What Customer Support Leaders Can Do to Support Mental Health During a Pandemic

COVID-19 has had a serious impact on every workplace, but in particular on customer support teams. Customers are under strain, anxious about the pandemic, about forced lockdown, and uncertain when this will all end. 

These conditions have led to more frustration and anger directed towards customer-facing employees. In addition to this, employees are adapting to working from home more than ever, and they lack the support from coworkers that they normally would have. 

These conditions may lead to your customer support employees experiencing an additional burden on their mental health. Being able to address these problems off early is a crucial part of being a customer support leader. 

What is mental health? 

Just like physical health, everyone has mental health, and it fluctuates along a spectrum. Someone can have good mental well-being or they can suffer from severe mental health problems. Work has a big impact on mental health, and that’s why customer support leaders should do all they can to promote good mental health at work.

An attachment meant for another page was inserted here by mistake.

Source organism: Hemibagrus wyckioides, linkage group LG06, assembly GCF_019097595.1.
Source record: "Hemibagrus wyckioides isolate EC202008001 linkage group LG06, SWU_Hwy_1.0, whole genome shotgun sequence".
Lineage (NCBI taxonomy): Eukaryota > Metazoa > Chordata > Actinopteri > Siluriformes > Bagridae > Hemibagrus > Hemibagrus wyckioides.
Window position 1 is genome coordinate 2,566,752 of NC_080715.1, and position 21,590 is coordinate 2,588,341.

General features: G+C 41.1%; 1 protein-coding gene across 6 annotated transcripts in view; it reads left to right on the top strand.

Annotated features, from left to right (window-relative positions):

Signs of poor mental health can include struggling with low mood, stress or anxiety. The definition of a mental health problem is when poor mental health continues for a long period of time, impacting a person’s ability to participate in their normal activities. Someone may or may not be diagnosed with a specific health condition – common conditions include depression, anxieties, and phobias.

Work-related stress is a form of poor mental health. Stress in the workplace can be a trigger for other mental health problems when employees react to pressure and the demands of their job.   

What can support leaders do to help employees?

There are many things that leaders can do to promote mental wellbeing in the workplace, and to head off any issues before they occur. Prevention is always better than cure. 

1. Promote wellbeing to improve mental health

If you want to develop a healthy culture in customer support then you should focus on wellbeing, and make sure that employees feel empowered to speak up about any issues they may be facing. The longer that issues remain unspoken, the more likely they are to develop into serious problems over time. Ask about stress levels and mental health during 1:1 meetings to get a sense of how your agents are feeling.